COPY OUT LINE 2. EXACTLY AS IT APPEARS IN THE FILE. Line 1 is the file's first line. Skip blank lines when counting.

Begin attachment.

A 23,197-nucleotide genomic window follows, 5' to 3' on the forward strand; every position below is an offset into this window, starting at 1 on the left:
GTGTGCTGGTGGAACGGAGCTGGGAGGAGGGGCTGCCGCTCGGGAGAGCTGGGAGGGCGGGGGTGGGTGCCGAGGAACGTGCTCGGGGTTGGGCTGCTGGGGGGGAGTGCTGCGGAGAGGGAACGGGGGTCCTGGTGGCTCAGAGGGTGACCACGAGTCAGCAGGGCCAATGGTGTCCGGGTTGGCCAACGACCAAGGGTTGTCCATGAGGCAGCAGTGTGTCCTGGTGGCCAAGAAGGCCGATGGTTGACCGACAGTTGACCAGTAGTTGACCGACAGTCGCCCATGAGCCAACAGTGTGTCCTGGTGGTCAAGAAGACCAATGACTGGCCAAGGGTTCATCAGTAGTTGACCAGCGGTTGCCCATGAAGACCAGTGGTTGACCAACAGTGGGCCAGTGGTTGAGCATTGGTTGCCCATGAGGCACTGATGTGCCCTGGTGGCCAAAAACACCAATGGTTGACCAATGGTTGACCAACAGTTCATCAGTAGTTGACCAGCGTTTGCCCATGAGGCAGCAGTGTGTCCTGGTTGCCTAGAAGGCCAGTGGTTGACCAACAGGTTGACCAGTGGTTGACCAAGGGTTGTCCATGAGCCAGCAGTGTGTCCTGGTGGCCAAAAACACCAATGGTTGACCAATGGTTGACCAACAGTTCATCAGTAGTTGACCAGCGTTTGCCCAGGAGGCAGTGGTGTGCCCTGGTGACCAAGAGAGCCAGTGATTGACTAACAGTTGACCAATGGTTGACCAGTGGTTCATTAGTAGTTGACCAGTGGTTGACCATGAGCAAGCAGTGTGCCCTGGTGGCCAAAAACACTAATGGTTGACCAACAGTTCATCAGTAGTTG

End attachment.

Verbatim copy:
GTGTGCTGGTGGAACGGAGCTGGGAGGAGGGGCTGCCGCTCGGGAGAGCTGGGAGGGCGGGGGTGGGTGCCGAGGAACGTGCTCGGGGTTGGGCTGCTGGGGGGGAGTGCTGCGGAGAGGGAACGGGGGTCCTGGTGGCTCAGAGGGTGACCACGAGTCAGCAGGGCCAATGGTGTCCGGGTTGGCCAACGACCAAGGGTTGTCCATGAGGCAGCAGTGTGTCCTGGTGGCCAAGAAGGCCGATGGTTGACCGACAGTTGACCAGTAGTTGACCGACAGTCGCCCATGAGCCAACAGTGTGTCCTGGTGGTCAAGAAGACCAATGACTGGCCAAGGGTTCATCAGTAGTTGACCAGCGGTTGCCCATGAAGACCAGTGGTTGACCAACAGTGGGCCAGTGGTTGAGCATTGGTTGCCCATGAGGCACTGATGTGCCCTGGTGGCCAAAAACACCAATGGTTGACCAATGGTTGACCAACAGTTCATCAGTAGTTGACCAGCGTTTGCCCATGAGGCAGCAGTGTGTCCTGGTTGCCTAGAAGGCCAGTGGTTGACCAACAGGTTGACCAGTGGTTGACCAAGGGTTGTCCATGAGCCAGCAGTGTGTCCTGGTGGCCAAAAACACCAATGGTTGACCAATGGTTGACCAACAGTTCATCAGTAGTTGACCAGCGTTTGCCCAGGAGGCAGTGGTGTGCCCTGGTGACCAAGAGAGCCAGTGATTGACTAACAGTTGACCAATGGTTGACCAGTGGTTCATTAGTAGTTGACCAGTGGTTGACCATGAGCAAGCAGTGTGCCCTGGTGGCCAAAAACACTAATGGTTGACCAACAGTTCATCAGTAGTTG